Constipation is one of those topics few like to talk about. If you've suffered from this problem, though, you know it can be both painful and frustrating.
Almost everyone gets constipated at some time during his or her life. It affects approximately 2% of the population in the U.S. Women and the elderly are more commonly affected. Though not usually serious, constipation can be a concern.
It is possible that the main title of the report Short Bowel Syndrome is not the name you expected. Please check the synonyms listing to find the alternate name(s) and disorder subdivision(s) covered by this report.
Constipation occurs when bowel movements become difficult or less frequent. The normal length of time between bowel movements ranges widely from person to person. Some people have bowel movements three times a day; others, only one or two times a week. Going longer than three days without a bowel movement is too long. After three days, the stool or feces become harder and more difficult to pass.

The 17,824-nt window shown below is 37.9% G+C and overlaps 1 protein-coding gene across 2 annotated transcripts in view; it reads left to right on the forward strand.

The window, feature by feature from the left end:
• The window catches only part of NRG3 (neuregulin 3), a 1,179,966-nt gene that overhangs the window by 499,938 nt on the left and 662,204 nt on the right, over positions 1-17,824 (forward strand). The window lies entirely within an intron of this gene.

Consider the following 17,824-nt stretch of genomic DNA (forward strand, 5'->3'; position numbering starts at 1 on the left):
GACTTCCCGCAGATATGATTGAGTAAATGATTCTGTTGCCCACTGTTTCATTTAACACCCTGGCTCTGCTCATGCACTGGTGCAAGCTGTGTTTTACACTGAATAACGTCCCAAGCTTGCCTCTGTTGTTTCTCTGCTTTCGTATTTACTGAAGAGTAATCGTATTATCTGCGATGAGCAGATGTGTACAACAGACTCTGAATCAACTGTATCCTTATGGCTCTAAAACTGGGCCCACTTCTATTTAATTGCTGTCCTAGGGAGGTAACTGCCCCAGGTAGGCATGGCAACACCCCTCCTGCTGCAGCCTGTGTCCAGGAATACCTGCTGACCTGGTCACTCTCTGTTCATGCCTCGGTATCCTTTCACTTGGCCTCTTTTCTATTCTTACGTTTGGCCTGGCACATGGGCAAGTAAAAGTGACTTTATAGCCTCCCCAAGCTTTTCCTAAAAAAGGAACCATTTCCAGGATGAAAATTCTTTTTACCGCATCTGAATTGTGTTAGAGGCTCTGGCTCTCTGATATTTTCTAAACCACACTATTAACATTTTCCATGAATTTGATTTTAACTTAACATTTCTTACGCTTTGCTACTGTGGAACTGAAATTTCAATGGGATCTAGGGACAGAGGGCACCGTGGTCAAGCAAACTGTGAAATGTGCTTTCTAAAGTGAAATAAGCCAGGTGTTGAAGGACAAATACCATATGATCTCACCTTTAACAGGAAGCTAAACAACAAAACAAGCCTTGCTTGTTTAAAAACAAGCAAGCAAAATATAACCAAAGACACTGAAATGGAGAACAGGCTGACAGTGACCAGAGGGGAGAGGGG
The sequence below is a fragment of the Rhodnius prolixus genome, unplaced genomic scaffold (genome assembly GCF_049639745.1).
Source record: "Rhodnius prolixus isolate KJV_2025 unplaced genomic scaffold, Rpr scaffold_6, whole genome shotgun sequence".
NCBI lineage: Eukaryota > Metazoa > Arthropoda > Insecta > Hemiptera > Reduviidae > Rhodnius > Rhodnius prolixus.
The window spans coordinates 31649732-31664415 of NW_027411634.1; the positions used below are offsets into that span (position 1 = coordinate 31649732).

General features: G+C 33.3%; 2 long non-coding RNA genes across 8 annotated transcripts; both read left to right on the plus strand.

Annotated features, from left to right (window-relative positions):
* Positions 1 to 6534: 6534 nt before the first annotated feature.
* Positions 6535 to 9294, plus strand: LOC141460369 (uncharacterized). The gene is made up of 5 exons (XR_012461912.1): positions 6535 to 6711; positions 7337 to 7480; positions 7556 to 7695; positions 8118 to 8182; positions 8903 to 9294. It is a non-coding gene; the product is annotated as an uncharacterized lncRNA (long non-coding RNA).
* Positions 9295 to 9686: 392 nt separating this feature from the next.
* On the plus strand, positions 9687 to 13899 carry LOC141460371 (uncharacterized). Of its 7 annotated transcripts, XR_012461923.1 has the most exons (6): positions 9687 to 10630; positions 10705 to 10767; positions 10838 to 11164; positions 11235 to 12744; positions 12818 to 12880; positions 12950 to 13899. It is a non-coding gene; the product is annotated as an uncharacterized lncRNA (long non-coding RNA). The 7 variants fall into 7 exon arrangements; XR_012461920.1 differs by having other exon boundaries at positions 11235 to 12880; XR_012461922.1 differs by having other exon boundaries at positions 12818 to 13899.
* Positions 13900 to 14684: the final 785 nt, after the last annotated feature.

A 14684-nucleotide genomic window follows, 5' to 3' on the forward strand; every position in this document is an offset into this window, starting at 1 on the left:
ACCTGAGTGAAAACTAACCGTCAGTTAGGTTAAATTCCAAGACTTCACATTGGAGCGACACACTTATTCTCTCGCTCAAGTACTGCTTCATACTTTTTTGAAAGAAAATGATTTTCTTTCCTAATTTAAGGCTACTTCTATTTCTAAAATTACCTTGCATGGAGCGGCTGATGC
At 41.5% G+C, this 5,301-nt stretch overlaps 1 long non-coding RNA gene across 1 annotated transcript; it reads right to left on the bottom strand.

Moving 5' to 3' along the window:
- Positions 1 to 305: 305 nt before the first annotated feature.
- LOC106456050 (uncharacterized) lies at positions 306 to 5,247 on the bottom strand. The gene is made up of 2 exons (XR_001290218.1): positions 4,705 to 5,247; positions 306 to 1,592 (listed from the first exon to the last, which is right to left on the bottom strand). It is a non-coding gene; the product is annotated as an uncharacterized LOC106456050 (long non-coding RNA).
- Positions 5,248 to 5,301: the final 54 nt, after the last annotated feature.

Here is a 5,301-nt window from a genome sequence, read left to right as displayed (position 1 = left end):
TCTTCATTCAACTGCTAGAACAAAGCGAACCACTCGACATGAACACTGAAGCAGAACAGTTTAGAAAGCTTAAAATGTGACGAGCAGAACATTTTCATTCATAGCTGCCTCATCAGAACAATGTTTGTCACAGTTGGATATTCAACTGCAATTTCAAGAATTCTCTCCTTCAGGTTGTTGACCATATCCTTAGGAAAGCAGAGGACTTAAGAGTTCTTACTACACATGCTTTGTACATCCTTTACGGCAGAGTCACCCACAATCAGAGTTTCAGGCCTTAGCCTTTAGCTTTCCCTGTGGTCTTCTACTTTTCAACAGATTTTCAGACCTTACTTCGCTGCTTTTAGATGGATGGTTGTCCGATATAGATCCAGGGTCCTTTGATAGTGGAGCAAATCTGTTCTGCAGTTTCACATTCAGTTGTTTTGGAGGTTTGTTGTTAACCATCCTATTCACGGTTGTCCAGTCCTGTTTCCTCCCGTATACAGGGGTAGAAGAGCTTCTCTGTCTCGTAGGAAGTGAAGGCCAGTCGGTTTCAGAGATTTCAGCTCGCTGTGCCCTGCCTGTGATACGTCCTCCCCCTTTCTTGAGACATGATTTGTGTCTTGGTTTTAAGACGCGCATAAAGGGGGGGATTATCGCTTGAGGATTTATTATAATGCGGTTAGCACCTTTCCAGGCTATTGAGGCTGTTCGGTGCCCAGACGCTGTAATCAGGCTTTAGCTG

You are considered constipated if you have two or more of the following for at least 3 months:
Straining during a bowel movement more than 25% of the time
Hard stools more than 25% of the time
Incomplete evacuation more than 25% of the time
Two or fewer bowel movements in a week
What Causes Constipation?
Constipation is usually caused by a disorder of bowel function rather than a structural problem. Common causes of constipation include:
Inadequate water intake
Inadequate fiber in the diet
A disruption of regular diet or routine; traveling
Inadequate activity or exercise or immobility
Eating large amounts of dairy products
Resisting the urge to have a bowel movement, which is sometimes the result of pain from hemorrhoids
Overuse of laxatives (stool softeners) which, over time, weaken the bowel muscles
In some cases, lack of good nerve and muscle function in the bowel may also be a cause of constipation.
What Are the Symptoms of Constipation?
Symptoms of constipation can include:
Infrequent bowel movements and/or difficulty having bowel movements
Swollen abdomen or abdominal pain
How Is Constipation Diagnosed?
Most people do not need extensive testing to diagnose constipation. Only a small number of patients with constipation have a more serious medical problem. If you have constipation for more than two weeks, you should see a doctor so he or she can determine the source of your problem and treat it. If constipation is caused by colon cancer, early detection and treatment is very important.
Tests your doctor may perform to diagnose the cause of your constipation include: